Airlines in the Middle East are expected to dramatically increase their reliance on funding from national export credit agencies over the next 12 months, as alternative sources of finance dry up.
Export credit agencies are used by governments to support their major exporters and provide counter-cyclical funding, supplying loans during periods of economic downturn, when commercial lenders are unwilling or unable to accept the risk of a deal.
The Export-Import Bank of the US provided $5.5bn in funding for airlines in the 12 months to 30 September – $1bn more than in the previous 12 months. Of this, $850m was allocated to the Middle East, with deals arranged on seven aircraft bought by Dubai-based Emirates airline and Oman Air.
Bob Morin, vice-president of the bank’s transport division, says the figure will rise significantly in 2009.
Morin predicts the bank will provide close to $9bn in financing worldwide in 2009 and, given the number of aircraft due to be delivered to the Middle East in the coming months, the number and value of its deals in the region will increase.
“We can lend through the current cycle, and Middle East carriers feature prominently on the order books of Airbus and Boeing,” he says.
The three European agencies that support Airbus orders are the UK’s Export Credits Guarantee Depart-ment (ECGD), France’s Coface and Germany’s Euler Hermes. In 2006-07, the three agencies backed the sale of 58 Airbus aircraft, with ECGD alone providing guarantees worth £483m ($830m).
The financing deals included orders for Qatar Airways, Royal Air Maroc and Turkish Airlines.
“Export credit agency cover for aircraft sales is 15-20 per cent [of the financing needed], and this is likely to increase dramatically,” says one Airbus official.
The move to seek new sources of funding follows the withdrawal of financial institutions from the aircraft finance market over the past year, as banks focus on their core business.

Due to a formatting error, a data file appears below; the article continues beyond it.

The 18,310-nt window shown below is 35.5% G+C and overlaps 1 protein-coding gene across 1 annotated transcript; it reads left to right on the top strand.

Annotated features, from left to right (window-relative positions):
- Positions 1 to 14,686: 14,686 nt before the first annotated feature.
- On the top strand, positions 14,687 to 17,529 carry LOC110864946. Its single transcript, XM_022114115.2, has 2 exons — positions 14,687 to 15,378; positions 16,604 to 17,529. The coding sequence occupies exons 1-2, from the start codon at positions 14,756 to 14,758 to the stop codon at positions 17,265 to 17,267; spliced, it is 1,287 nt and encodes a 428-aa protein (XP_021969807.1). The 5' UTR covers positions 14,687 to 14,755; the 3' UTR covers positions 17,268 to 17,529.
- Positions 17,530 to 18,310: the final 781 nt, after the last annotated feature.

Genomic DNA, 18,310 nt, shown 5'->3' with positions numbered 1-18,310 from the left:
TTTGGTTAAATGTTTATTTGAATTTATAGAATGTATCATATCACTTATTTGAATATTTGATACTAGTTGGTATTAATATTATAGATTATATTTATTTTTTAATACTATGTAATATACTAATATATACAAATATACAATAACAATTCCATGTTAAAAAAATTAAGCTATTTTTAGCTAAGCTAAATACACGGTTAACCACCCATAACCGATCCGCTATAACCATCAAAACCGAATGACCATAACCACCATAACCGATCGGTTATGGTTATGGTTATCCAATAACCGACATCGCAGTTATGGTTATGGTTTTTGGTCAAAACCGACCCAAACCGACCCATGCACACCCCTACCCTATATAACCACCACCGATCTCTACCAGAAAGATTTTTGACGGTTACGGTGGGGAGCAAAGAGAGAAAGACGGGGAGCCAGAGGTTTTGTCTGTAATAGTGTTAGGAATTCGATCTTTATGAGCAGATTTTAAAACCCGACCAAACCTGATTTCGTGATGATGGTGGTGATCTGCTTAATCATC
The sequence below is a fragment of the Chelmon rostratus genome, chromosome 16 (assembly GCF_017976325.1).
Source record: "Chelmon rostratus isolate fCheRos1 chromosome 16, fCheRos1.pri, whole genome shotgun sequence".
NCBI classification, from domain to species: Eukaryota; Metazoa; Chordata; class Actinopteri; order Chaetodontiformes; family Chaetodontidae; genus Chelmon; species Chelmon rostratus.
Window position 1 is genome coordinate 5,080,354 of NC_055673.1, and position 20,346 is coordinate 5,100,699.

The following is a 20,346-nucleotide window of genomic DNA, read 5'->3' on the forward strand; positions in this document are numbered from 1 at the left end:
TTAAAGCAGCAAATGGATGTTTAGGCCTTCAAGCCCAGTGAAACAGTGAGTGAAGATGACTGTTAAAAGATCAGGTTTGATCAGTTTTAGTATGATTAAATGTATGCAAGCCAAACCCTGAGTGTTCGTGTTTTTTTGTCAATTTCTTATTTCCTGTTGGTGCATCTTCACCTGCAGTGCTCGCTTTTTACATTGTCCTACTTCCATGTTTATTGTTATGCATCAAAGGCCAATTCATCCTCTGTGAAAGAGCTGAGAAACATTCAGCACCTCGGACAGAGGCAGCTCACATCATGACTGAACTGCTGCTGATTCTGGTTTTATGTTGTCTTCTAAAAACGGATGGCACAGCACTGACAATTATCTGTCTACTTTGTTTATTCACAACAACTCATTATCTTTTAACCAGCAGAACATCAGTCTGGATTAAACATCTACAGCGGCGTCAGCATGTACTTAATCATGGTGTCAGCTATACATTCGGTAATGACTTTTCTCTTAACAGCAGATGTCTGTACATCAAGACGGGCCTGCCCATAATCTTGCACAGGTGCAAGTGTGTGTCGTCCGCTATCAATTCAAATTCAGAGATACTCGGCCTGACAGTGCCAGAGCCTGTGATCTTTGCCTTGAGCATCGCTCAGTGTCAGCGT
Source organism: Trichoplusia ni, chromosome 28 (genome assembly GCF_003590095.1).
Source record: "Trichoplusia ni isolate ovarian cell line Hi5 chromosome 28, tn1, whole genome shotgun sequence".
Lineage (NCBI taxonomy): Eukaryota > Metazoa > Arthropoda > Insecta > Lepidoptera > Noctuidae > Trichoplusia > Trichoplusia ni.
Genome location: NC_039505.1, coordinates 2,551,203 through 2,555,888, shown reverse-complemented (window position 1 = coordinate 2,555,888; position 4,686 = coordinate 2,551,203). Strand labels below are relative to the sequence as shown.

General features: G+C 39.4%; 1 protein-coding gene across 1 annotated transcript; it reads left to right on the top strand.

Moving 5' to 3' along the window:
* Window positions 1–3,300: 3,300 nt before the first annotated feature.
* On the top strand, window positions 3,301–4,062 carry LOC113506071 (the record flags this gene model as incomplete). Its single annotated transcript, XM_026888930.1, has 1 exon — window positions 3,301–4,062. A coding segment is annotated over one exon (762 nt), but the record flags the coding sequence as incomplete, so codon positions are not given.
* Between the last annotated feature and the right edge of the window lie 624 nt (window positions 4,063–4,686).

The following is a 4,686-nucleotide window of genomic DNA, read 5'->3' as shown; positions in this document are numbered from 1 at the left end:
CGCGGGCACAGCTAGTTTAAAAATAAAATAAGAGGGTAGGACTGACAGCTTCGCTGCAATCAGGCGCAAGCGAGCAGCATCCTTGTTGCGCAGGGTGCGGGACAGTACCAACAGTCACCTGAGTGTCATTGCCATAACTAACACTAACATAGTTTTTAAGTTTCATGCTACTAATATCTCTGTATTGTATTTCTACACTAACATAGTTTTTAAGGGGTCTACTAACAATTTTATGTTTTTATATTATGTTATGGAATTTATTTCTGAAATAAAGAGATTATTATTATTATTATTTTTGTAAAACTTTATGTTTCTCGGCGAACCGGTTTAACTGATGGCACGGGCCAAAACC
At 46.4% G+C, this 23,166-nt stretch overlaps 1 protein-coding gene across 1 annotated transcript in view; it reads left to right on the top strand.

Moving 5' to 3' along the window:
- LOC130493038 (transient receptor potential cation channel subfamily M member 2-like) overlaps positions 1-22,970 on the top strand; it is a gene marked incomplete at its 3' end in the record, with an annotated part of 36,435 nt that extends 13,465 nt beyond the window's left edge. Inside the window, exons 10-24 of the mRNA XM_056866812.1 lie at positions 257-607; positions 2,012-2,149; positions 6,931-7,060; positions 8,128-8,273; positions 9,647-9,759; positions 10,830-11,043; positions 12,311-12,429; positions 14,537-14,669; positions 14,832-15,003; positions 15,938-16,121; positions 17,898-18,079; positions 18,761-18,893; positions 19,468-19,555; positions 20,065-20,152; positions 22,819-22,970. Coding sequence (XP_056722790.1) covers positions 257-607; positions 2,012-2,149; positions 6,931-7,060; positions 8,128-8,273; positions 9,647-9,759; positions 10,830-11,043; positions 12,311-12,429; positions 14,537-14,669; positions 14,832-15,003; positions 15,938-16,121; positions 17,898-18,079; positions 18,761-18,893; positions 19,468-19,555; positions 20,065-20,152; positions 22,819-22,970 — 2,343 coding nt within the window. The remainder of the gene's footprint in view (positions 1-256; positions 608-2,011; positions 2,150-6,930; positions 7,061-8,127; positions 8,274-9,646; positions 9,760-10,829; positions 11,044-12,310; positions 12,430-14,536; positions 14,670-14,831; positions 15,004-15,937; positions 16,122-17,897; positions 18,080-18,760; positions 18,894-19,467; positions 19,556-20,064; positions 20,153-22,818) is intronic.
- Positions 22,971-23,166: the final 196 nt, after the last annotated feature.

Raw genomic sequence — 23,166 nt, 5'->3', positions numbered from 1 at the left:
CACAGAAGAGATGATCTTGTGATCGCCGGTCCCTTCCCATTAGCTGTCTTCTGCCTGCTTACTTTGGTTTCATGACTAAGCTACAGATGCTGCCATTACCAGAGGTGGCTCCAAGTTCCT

Industry executives say the number of banks active in the market has fallen by about 75 per cent over the past two years, to about 15 banks from 60.
The trend has accelerated in recent weeks, as credit markets dried up (MEED 3:10:08).
In these circumstances, funding from export credit agencies becomes critical, although the region is thought to be better placed to weather the downturn than other aviation markets, as traffic figures are still growing, albeit more slowly than before.
Boeing hosted a conference in Dubai on 15 October, to discuss methods of funding with Middle East airlines and financiers.
Among the airlines seeking finance, Oman Air is hoping to raise $600m in funding to pay for seven long-range Airbus A330s, which are due to be delivered from 2009.
The airline became Oman’s national carrier in 2007, after Muscat withdrew from its involvement in Gulf Air. Since then, Oman Air, which had based its network on short-haul routes, has been expanding rapidly to build up its international presence.
The airline held talks with several banks to discuss funding proposals in early September. According to one official at Oman Air, the airline is likely to wait to see how banking markets settle before selecting a deal.
Abu Dhabi-based Etihad Airways has also paused its latest round of financing negotiations, to allow some normality to return to the market (MEED 14:10:08).